Kinstler deserves credit for her meticulous research on the Cukurs case, and for raising important questions regarding the gap between historical research and convictions by courts. Yet many readers will be extremely upset by her refusal to unequivocally condemn Cukurs’ role in the Arajs Kommando, as long as he has not been convicted by judges in a court of law. As someone who researched his service in that unit, and in order to prevent Cukurs’ rehabilitation, submitted testimonies of Jewish survivors of Riga to the Latvian Procurator-General, I heartily agree with those sentiments.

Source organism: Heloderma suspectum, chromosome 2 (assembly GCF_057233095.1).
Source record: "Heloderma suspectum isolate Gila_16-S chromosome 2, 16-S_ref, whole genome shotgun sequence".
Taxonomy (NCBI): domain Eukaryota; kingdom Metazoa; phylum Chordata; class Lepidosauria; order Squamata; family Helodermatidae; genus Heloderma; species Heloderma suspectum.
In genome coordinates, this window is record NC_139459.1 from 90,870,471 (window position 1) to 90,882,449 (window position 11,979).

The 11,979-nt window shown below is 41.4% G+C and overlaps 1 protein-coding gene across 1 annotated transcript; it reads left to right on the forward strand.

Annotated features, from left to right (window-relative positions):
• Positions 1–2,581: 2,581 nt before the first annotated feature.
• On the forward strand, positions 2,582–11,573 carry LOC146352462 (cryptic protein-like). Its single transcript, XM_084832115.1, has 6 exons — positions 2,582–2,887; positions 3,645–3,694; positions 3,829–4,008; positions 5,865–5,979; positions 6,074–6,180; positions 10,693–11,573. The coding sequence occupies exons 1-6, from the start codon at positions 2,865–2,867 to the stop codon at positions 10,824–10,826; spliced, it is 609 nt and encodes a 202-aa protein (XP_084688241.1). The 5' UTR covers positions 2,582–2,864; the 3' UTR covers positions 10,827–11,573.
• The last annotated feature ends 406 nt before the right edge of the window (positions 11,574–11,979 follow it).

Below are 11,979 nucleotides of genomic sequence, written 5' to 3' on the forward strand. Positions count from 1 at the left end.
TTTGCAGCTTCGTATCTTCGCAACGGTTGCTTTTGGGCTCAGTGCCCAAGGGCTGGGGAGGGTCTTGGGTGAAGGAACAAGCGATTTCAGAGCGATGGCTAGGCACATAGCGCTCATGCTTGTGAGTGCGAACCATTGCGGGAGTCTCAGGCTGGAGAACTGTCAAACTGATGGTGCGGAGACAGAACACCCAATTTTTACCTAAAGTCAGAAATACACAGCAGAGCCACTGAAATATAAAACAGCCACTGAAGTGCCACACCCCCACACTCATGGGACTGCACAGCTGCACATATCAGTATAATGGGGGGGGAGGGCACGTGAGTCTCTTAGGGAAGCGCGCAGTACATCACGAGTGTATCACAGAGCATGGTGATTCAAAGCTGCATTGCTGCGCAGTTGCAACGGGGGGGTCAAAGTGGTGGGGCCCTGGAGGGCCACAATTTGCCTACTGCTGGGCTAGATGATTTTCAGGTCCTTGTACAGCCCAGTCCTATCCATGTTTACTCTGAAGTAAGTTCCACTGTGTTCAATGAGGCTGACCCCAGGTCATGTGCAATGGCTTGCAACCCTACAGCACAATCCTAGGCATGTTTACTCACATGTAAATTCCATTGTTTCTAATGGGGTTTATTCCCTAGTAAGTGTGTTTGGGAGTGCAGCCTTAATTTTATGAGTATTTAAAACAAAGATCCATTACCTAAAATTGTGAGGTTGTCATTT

And in conclusion, I do not agree with part of her title. The manner in which the Cukurs case ended, does not symbolize  “How the Holocaust ends.” The events of the Holocaust ended 77 years ago, but we are still dealing with its implications, in courts, in classrooms, and in the public arena. The Cukurs case, in which a just punishment was meted out in an extrajudicial manner, was totally atypical. ■

Dr. Efraim Zuroff is director of the Simon Wiesenthal Center-Israel office and Eastern European Affairs.

Come to This Court & Cry: How the Holocaust EndsLinda KinstlerBloomsbury Circus, London and Dublin, 202220 British pounds/$29